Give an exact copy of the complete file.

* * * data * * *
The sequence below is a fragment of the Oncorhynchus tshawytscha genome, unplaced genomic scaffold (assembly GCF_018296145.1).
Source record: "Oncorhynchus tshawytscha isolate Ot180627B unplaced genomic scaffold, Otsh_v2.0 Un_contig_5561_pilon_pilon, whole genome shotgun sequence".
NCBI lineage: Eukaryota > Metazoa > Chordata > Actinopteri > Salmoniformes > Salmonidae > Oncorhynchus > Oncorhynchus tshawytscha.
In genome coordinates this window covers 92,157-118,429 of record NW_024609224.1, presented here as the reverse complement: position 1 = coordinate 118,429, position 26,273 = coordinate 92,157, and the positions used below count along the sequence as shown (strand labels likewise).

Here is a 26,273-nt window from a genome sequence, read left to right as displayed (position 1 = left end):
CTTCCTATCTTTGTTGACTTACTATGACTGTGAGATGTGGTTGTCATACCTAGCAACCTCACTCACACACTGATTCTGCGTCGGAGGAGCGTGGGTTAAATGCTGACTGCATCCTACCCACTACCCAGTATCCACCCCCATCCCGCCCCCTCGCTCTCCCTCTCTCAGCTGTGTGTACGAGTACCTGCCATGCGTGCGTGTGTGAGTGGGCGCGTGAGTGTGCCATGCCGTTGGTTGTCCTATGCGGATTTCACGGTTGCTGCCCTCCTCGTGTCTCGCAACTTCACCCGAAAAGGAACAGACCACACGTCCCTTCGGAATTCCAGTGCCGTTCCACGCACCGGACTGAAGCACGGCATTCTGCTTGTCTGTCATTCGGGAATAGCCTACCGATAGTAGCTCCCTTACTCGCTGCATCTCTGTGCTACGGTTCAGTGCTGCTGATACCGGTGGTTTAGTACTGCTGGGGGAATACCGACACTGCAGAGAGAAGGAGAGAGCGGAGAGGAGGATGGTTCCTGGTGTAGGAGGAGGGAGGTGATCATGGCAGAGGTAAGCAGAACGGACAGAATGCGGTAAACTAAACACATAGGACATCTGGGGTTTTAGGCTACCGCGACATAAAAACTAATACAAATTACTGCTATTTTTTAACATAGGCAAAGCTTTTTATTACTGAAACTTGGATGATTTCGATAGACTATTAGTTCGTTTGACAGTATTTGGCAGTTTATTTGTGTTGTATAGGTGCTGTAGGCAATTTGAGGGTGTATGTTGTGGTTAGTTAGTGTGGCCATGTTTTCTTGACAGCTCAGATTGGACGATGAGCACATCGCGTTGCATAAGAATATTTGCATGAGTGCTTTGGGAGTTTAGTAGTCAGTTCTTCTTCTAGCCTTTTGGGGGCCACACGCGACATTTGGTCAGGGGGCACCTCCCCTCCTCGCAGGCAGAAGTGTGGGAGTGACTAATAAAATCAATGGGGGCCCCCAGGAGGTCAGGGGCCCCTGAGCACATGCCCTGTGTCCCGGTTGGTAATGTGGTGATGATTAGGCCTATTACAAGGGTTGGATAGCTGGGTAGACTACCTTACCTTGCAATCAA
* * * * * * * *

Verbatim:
The sequence below is a fragment of the Oncorhynchus tshawytscha genome, unplaced genomic scaffold (assembly GCF_018296145.1).
Source record: "Oncorhynchus tshawytscha isolate Ot180627B unplaced genomic scaffold, Otsh_v2.0 Un_contig_5561_pilon_pilon, whole genome shotgun sequence".
NCBI lineage: Eukaryota > Metazoa > Chordata > Actinopteri > Salmoniformes > Salmonidae > Oncorhynchus > Oncorhynchus tshawytscha.
In genome coordinates this window covers 92,157-118,429 of record NW_024609224.1, presented here as the reverse complement: position 1 = coordinate 118,429, position 26,273 = coordinate 92,157, and the positions used below count along the sequence as shown (strand labels likewise).

Here is a 26,273-nt window from a genome sequence, read left to right as displayed (position 1 = left end):
CTTCCTATCTTTGTTGACTTACTATGACTGTGAGATGTGGTTGTCATACCTAGCAACCTCACTCACACACTGATTCTGCGTCGGAGGAGCGTGGGTTAAATGCTGACTGCATCCTACCCACTACCCAGTATCCACCCCCATCCCGCCCCCTCGCTCTCCCTCTCTCAGCTGTGTGTACGAGTACCTGCCATGCGTGCGTGTGTGAGTGGGCGCGTGAGTGTGCCATGCCGTTGGTTGTCCTATGCGGATTTCACGGTTGCTGCCCTCCTCGTGTCTCGCAACTTCACCCGAAAAGGAACAGACCACACGTCCCTTCGGAATTCCAGTGCCGTTCCACGCACCGGACTGAAGCACGGCATTCTGCTTGTCTGTCATTCGGGAATAGCCTACCGATAGTAGCTCCCTTACTCGCTGCATCTCTGTGCTACGGTTCAGTGCTGCTGATACCGGTGGTTTAGTACTGCTGGGGGAATACCGACACTGCAGAGAGAAGGAGAGAGCGGAGAGGAGGATGGTTCCTGGTGTAGGAGGAGGGAGGTGATCATGGCAGAGGTAAGCAGAACGGACAGAATGCGGTAAACTAAACACATAGGACATCTGGGGTTTTAGGCTACCGCGACATAAAAACTAATACAAATTACTGCTATTTTTTAACATAGGCAAAGCTTTTTATTACTGAAACTTGGATGATTTCGATAGACTATTAGTTCGTTTGACAGTATTTGGCAGTTTATTTGTGTTGTATAGGTGCTGTAGGCAATTTGAGGGTGTATGTTGTGGTTAGTTAGTGTGGCCATGTTTTCTTGACAGCTCAGATTGGACGATGAGCACATCGCGTTGCATAAGAATATTTGCATGAGTGCTTTGGGAGTTTAGTAGTCAGTTCTTCTTCTAGCCTTTTGGGGGCCACACGCGACATTTGGTCAGGGGGCACCTCCCCTCCTCGCAGGCAGAAGTGTGGGAGTGACTAATAAAATCAATGGGGGCCCCCAGGAGGTCAGGGGCCCCTGAGCACATGCCCTGTGTCCCGGTTGGTAATGTGGTGATGATTAGGCCTATTACAAGGGTTGGATAGCTGGGTAGACTACCTTACCTTGCAATCAA